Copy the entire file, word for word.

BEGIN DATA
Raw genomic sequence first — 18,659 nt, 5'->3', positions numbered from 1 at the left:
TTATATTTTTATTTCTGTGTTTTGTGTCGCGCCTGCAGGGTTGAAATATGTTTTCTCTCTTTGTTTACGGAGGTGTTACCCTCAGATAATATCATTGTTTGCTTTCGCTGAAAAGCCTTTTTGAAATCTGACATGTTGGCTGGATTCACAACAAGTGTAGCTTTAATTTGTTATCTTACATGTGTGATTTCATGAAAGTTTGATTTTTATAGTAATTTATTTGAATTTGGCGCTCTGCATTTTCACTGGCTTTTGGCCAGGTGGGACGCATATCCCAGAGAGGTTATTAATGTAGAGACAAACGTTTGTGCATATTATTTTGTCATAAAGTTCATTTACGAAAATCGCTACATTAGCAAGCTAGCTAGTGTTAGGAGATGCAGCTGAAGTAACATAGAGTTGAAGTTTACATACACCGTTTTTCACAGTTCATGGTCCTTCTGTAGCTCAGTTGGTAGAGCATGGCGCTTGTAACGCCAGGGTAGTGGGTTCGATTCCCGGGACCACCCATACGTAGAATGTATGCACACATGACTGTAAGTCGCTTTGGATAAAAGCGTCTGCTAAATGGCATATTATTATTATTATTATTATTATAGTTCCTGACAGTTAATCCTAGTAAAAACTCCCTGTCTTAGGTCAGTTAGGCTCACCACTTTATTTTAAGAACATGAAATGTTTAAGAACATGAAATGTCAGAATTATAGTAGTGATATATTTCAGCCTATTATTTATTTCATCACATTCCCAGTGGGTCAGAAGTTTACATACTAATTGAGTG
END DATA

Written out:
Raw genomic sequence first — 18,659 nt, 5'->3', positions numbered from 1 at the left:
TTATATTTTTATTTCTGTGTTTTGTGTCGCGCCTGCAGGGTTGAAATATGTTTTCTCTCTTTGTTTACGGAGGTGTTACCCTCAGATAATATCATTGTTTGCTTTCGCTGAAAAGCCTTTTTGAAATCTGACATGTTGGCTGGATTCACAACAAGTGTAGCTTTAATTTGTTATCTTACATGTGTGATTTCATGAAAGTTTGATTTTTATAGTAATTTATTTGAATTTGGCGCTCTGCATTTTCACTGGCTTTTGGCCAGGTGGGACGCATATCCCAGAGAGGTTATTAATGTAGAGACAAACGTTTGTGCATATTATTTTGTCATAAAGTTCATTTACGAAAATCGCTACATTAGCAAGCTAGCTAGTGTTAGGAGATGCAGCTGAAGTAACATAGAGTTGAAGTTTACATACACCGTTTTTCACAGTTCATGGTCCTTCTGTAGCTCAGTTGGTAGAGCATGGCGCTTGTAACGCCAGGGTAGTGGGTTCGATTCCCGGGACCACCCATACGTAGAATGTATGCACACATGACTGTAAGTCGCTTTGGATAAAAGCGTCTGCTAAATGGCATATTATTATTATTATTATTATTATAGTTCCTGACAGTTAATCCTAGTAAAAACTCCCTGTCTTAGGTCAGTTAGGCTCACCACTTTATTTTAAGAACATGAAATGTTTAAGAACATGAAATGTCAGAATTATAGTAGTGATATATTTCAGCCTATTATTTATTTCATCACATTCCCAGTGGGTCAGAAGTTTACATACTAATTGAGTG